Cancer cells usually exhibit increased levels on intracellular ROS, which in turn can initiate various cycles leading to further metabolic malfunction and ROS generation (44,45). ROS cause oxidative damage to DNA, proteins, lipids and other cellular components and therefore also significant cellular stress (45). A proposed therapeutic strategy against cancer is to treat cancer cells with pharmacological agents that have pro-oxidant properties which increase the intracellular ROS generation to a toxic threshold that triggers cell death in the cancer cells without harming normal cells (44). Vuvicevic et al showed that BML-275 induces ROS generation in glioma cell line, but AMPKα-siRNA treatment fails to induce ROS generation and apoptosis (22). In this study, an increased generation of ROS upon either BML-275 or AMPKα-siRNA treatment was observed and the intracellular accumulation of ROS seems to be one of critical factors in BML-275-induced apoptosis. To verify this speculation, NAC, scavenger of oxygen-free radicals, was challenged with BML-275. NAC relieved BML-275 or AMPK-siRNA mediated ROS production and improved cell viability based on the clonogenic assay, which suggested that both chemical and genetic inhibitor regulate cell viability via repressing AMPK activity.

The G2/M checkpoint plays an important role in cellular response to genotoxic stimuli. The G2/M checkpoint prevents cells from entering mitosis when DNA is damaged, providing an opportunity for repair and stopping the proliferation of damaged cells which help to maintain genomic stability (46). CHK1 and CHK2 kinases are activated at G2-phase checkpoint by DNA damage or unreplicated chromosomal DNA (47), and inactivate Cdc25C through its phosphorylation (48,49). Cdc25C was the protein phosphatase responsible for dephosphorylating and activating Cdc2, a crucial step in regulating the entry of all eukaryotic cells into the M-phase of the cell cycle. In this study, BML-275 induces cell cycle arrest at G2/M-phase possibly through the phosphorylation and activation of CHK2 kinase. The pretreatment of NAC restores the generation of ROS by BML-275 treatment in MIA PaCa-2 cell line, however, the cell cycle arrest at G2/M phase cannot be relieved, suggesting unknown effects of BML-275 or non-target effects may play a role in G2/M arrest. Previously AMPKα-siRNA treatment was reported to induce G2/M arrest in the absence of ROS generation and with no apparent cell death in U251 glioma cells (22). However, in pancreatic cancer cell line, the AMPKα-siRNA treatment induces generation of ROS and apoptotic cell death but no apparent G2/M arrest. Thus, our finding suggests that pancreatic cancer cells may be able to override the cell cycle arrest (G2/M) in response to AMPK knockdown by siRNA. On the other hand, the mechanism of DNA damage and cell death induced by BML-275 seems to be via inhibition of AMPK activity followed by stimulation of ROS production. Panc-1 is known as relatively more resistant to various antitumor agents among several pancreatic cancer cell lines (5052). Our study also show panc-1 as more resistant to apoptotic response (cell death and PARP cleavage) upon the treatment of BML-275 and AMPKα-siRNA. Although we could not demonstrate the mechanism of resistance of Panc-1 to BML-275 treatment, this may be due to its increased multidrug resistance (MDR) gene products and/or constitutively activated cell surviving signaling pathways that confer intrinsic drug resistance (5054).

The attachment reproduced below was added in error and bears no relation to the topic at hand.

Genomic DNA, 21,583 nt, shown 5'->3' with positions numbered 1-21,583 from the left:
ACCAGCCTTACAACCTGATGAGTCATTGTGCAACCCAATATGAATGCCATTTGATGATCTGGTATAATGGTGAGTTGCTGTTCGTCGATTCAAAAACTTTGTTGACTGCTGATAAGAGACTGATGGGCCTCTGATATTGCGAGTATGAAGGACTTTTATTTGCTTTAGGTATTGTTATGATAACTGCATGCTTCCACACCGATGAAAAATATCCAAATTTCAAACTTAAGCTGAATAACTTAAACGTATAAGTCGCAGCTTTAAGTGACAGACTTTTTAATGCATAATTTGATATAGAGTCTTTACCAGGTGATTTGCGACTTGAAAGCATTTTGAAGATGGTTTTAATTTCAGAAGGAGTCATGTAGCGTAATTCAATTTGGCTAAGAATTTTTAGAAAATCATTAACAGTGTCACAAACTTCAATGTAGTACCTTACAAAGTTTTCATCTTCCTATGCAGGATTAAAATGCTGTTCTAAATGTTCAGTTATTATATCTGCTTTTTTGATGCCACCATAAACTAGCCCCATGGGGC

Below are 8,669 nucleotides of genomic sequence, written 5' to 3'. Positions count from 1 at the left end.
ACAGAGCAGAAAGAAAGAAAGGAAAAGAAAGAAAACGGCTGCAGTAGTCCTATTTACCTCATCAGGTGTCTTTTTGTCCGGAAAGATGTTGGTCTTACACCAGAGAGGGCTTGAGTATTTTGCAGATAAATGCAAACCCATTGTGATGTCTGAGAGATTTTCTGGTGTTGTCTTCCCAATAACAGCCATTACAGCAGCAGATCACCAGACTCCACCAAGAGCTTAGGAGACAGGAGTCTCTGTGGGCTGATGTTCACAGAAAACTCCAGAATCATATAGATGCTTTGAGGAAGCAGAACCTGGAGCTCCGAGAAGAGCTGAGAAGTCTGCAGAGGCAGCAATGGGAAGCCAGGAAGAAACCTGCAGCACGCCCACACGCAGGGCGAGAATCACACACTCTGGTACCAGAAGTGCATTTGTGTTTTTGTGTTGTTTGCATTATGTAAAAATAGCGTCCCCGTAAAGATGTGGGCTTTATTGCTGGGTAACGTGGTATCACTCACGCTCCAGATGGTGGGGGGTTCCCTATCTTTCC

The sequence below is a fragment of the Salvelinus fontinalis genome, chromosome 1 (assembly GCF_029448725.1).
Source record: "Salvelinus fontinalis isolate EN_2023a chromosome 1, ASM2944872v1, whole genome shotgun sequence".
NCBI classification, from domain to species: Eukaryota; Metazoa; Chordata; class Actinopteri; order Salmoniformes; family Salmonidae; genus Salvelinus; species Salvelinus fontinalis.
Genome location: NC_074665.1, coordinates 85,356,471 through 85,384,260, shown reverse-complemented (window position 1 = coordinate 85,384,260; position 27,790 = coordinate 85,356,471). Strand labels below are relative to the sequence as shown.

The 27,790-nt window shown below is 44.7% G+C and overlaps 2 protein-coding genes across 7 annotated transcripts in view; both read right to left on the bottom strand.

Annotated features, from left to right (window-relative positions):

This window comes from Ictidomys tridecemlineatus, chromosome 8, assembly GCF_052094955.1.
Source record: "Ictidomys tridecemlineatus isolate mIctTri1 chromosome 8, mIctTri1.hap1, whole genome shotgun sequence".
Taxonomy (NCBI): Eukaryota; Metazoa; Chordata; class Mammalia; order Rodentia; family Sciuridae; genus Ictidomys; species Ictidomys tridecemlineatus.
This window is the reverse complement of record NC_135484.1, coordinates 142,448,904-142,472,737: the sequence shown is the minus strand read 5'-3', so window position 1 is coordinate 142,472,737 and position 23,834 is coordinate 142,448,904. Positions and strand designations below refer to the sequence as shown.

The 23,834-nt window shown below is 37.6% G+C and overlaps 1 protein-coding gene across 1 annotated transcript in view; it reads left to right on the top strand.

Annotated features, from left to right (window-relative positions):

In conclusion, our findings implicate that BML-275 induces DNA damage and apoptosis through AMPK-dependent mechanism and induces G2/M arrest through AMPK-independent mechanism (Fig. 8). Although the molecular mechanism of antitumor effect(s) by BML-275 requires further investigation, this compound seems to be a novel potential therapeutic agent to treat human pancreatic cancer.


IB was supported by National Institutes of Health (1R03CA152530), the National Research Foundation of Korea [R31-10069; World Class University (WCU) program] and the Georgetown University Lombardi Comprehensive Cancer Center (P30-CA051008).



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December 2012
Volume 41 Issue 6

Print ISSN: 1019-6439
Online ISSN:1791-2423

2016 Impact Factor: 3.079
Ranked #33/217 Oncology
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Duong, H., Hwang, J.S., Kim, H.J., Seong, Y., & Bae, I. (2012). BML-275, an AMPK inhibitor, induces DNA damage, G2/M arrest and apoptosis in human pancreatic cancer cells. International Journal of Oncology, 41, 2227-2236.
Duong, H., Hwang, J. S., Kim, H. J., Seong, Y., Bae, I."BML-275, an AMPK inhibitor, induces DNA damage, G2/M arrest and apoptosis in human pancreatic cancer cells". International Journal of Oncology 41.6 (2012): 2227-2236.
Duong, H., Hwang, J. S., Kim, H. J., Seong, Y., Bae, I."BML-275, an AMPK inhibitor, induces DNA damage, G2/M arrest and apoptosis in human pancreatic cancer cells". International Journal of Oncology 41, no. 6 (2012): 2227-2236.